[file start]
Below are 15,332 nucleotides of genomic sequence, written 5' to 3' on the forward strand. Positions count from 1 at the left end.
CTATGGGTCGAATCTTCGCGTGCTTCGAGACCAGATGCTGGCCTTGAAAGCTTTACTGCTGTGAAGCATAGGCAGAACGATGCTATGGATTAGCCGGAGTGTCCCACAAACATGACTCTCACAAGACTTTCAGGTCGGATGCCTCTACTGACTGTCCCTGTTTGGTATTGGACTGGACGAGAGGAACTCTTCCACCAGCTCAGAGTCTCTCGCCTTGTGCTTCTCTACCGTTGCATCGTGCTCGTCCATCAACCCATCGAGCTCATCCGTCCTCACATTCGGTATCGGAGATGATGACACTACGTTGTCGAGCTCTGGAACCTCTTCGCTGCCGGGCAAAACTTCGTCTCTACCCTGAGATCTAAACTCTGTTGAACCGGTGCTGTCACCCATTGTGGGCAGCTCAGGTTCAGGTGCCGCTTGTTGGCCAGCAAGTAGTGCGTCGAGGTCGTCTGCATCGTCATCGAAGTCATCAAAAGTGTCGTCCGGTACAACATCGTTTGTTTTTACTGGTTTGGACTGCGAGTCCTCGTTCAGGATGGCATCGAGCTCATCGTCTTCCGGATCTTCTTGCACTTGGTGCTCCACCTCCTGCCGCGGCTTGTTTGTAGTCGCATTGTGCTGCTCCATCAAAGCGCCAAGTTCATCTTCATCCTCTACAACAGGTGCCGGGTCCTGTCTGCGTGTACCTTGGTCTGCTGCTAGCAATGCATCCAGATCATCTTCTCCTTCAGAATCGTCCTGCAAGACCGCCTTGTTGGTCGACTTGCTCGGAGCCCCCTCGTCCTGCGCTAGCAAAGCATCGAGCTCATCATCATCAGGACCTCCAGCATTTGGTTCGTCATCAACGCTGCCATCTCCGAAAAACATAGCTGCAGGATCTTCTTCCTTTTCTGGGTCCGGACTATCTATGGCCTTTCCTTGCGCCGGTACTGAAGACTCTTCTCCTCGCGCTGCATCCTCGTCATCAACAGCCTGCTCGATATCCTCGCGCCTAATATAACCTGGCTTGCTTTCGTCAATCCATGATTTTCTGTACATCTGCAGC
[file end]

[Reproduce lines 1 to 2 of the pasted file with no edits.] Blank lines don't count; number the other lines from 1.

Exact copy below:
Below are 15,332 nucleotides of genomic sequence, written 5' to 3' on the forward strand. Positions count from 1 at the left end.
CTATGGGTCGAATCTTCGCGTGCTTCGAGACCAGATGCTGGCCTTGAAAGCTTTACTGCTGTGAAGCATAGGCAGAACGATGCTATGGATTAGCCGGAGTGTCCCACAAACATGACTCTCACAAGACTTTCAGGTCGGATGCCTCTACTGACTGTCCCTGTTTGGTATTGGACTGGACGAGAGGAACTCTTCCACCAGCTCAGAGTCTCTCGCCTTGTGCTTCTCTACCGTTGCATCGTGCTCGTCCATCAACCCATCGAGCTCATCCGTCCTCACATTCGGTATCGGAGATGATGACACTACGTTGTCGAGCTCTGGAACCTCTTCGCTGCCGGGCAAAACTTCGTCTCTACCCTGAGATCTAAACTCTGTTGAACCGGTGCTGTCACCCATTGTGGGCAGCTCAGGTTCAGGTGCCGCTTGTTGGCCAGCAAGTAGTGCGTCGAGGTCGTCTGCATCGTCATCGAAGTCATCAAAAGTGTCGTCCGGTACAACATCGTTTGTTTTTACTGGTTTGGACTGCGAGTCCTCGTTCAGGATGGCATCGAGCTCATCGTCTTCCGGATCTTCTTGCACTTGGTGCTCCACCTCCTGCCGCGGCTTGTTTGTAGTCGCATTGTGCTGCTCCATCAAAGCGCCAAGTTCATCTTCATCCTCTACAACAGGTGCCGGGTCCTGTCTGCGTGTACCTTGGTCTGCTGCTAGCAATGCATCCAGATCATCTTCTCCTTCAGAATCGTCCTGCAAGACCGCCTTGTTGGTCGACTTGCTCGGAGCCCCCTCGTCCTGCGCTAGCAAAGCATCGAGCTCATCATCATCAGGACCTCCAGCATTTGGTTCGTCATCAACGCTGCCATCTCCGAAAAACATAGCTGCAGGATCTTCTTCCTTTTCTGGGTCCGGACTATCTATGGCCTTTCCTTGCGCCGGTACTGAAGACTCTTCTCCTCGCGCTGCATCCTCGTCATCAACAGCCTGCTCGATATCCTCGCGCCTAATATAACCTGGCTTGCTTTCGTCAATCCATGATTTTCTGTACATCTGCAGC